Living the dream on the ‘Edge of Somewhere’ in Extremadura (Spain) and Alentejo (Portugal)

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I’ve lived in towns and cities all my life, but always dreamed of living nearer to the countryside. Not the middle of nowhere country, but someplace on the ‘Edge of Somewhere’. To live in the middle of nowhere is brave and just a little bit scary. But living on the ‘Edge of Somewhere’ means you are still close to all the nice things that towns bring; public transport links, shops, family, friends, medical care, and you have the countryside right on your doorstep. A bit more space, a bit more peace and quiet.

And so, as we travel to the Extremadura region of Spain, which I must admit I had never heard of before now, to a campsite near the Parque Nacional de Monfragũe it feels a bit more like the middle of nowhere, than the ‘Edge of Somewhere’. We drive across miles of Dehesas, Spanish pastureland, dotted with holm and cork oaks. This is not like the pastureland we know, there are no lush green fields here, instead it’s dry, yellow and dust filled. Sustainable farming is practised in the Dehesas, where there is only 1 livestock (cows, sheep, black pigs and goats) grazing per hectare. It’s not an easy way of making a living, especially as the summers are getting longer and hotter. Looking out across these vast plains with their big bright open skies it feels more like the wild west, than western Spain.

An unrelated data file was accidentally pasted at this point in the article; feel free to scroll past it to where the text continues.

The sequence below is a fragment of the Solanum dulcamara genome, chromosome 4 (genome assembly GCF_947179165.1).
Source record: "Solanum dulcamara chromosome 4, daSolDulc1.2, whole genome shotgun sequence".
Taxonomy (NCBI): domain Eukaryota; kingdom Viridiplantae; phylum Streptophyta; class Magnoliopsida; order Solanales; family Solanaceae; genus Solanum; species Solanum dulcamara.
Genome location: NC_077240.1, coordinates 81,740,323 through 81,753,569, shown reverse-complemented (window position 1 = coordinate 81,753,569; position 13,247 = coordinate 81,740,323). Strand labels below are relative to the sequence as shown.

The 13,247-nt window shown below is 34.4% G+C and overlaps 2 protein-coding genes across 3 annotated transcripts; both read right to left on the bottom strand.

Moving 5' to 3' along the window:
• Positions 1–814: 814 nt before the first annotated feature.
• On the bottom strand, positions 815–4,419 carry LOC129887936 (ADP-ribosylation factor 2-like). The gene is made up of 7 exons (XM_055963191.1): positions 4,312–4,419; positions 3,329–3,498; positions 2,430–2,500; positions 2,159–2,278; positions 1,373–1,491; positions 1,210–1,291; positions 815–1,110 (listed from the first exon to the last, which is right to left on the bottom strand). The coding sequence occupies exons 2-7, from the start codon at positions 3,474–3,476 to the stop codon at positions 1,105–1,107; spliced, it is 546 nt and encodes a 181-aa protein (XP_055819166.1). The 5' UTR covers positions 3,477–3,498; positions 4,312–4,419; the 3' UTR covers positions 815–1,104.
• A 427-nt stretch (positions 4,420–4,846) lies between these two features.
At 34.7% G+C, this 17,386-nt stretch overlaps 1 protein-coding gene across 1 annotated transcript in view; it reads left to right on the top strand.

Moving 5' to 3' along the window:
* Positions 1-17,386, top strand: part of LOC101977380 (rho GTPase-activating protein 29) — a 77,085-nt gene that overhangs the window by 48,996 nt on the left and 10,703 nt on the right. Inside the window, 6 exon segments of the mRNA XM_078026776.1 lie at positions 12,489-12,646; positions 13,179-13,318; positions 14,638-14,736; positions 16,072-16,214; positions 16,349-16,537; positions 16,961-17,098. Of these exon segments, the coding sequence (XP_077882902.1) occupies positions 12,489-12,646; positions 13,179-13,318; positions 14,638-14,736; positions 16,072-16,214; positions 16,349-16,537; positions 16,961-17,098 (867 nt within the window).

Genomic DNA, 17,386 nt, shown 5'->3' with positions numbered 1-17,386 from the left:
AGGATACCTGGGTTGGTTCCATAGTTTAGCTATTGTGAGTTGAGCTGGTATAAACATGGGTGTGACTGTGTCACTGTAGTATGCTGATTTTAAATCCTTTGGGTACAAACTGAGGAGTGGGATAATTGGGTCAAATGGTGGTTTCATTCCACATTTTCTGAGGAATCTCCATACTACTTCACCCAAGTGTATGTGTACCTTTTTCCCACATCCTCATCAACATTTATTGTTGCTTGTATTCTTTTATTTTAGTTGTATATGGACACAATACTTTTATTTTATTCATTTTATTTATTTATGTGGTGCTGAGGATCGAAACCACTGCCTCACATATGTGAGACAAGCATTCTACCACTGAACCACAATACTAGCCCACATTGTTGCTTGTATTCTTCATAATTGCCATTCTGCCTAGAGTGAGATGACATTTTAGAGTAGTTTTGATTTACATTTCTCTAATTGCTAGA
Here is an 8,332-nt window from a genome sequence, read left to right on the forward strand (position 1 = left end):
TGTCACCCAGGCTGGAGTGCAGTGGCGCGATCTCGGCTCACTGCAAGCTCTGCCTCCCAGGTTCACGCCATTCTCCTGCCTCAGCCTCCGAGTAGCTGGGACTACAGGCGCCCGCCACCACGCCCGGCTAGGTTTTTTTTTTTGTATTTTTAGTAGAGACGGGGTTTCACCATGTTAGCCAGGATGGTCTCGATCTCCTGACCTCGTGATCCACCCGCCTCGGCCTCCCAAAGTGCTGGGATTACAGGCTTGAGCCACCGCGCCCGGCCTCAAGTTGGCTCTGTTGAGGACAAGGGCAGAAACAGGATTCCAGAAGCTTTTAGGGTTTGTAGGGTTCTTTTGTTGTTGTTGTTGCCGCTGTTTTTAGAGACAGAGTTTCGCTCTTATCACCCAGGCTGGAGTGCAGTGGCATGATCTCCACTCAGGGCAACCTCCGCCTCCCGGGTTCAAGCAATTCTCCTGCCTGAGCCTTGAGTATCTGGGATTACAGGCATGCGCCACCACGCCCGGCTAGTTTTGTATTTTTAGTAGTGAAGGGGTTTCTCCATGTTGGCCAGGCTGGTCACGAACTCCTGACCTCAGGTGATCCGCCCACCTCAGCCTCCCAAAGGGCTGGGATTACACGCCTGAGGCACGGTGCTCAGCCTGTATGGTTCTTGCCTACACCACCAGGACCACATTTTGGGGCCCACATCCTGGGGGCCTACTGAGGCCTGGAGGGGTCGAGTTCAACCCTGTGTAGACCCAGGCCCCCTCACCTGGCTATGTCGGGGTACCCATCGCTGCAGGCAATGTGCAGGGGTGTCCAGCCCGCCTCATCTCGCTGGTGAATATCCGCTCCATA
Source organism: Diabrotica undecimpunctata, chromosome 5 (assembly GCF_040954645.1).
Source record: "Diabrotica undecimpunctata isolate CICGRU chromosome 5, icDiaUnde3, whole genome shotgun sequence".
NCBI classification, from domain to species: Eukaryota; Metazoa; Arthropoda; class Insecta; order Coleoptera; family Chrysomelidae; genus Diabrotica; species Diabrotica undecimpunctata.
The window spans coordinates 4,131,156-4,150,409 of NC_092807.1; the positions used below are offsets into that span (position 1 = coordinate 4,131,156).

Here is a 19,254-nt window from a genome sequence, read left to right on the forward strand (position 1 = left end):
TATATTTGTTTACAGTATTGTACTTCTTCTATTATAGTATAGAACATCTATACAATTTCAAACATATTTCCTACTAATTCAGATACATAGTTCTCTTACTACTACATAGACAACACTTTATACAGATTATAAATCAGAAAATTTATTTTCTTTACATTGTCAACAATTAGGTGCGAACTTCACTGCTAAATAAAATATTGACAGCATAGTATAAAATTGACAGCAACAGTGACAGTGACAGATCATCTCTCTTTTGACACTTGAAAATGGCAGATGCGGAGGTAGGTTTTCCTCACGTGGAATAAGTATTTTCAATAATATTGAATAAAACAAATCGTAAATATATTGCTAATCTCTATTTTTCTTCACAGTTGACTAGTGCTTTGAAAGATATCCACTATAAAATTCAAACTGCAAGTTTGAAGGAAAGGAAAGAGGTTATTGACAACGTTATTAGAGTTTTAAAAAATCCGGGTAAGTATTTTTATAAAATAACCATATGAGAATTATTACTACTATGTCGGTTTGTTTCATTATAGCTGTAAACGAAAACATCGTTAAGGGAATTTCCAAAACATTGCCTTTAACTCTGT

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Dehesas, near Plasencia, Extremadura

We settle into our campsite and I’m keen to venture into the national Park, so I go on a birdwatching trip. Our guide, Valentin, tells us that Monfragũe, Spain’s 14th national park, established in 2006, has been a protected area since the 80’s. The park straddles the Tajo valley and is home to some of Spain’s most spectacular colonies of raptors (Griffon and Black Vultures, Spanish Imperial and the Short-toed Eagles) and the Black Stork. It’s much greener in the park as the indigenous Mediterranean forest still thrives here. Our first find is a stag red deer camouflaged on the hillside. It’s early October and the rutting season is approaching. The wailing’s and grunting’s of the stag deer reverberate across the valley. The bigger the stag, the deeper and louder the call. If the vocal threats aren’t enough to ward off a competitor, rivals parallel walk before locking antlers in a fight for access to a harem of fertile females. A bit like Sauchiehall Street on a Saturday night!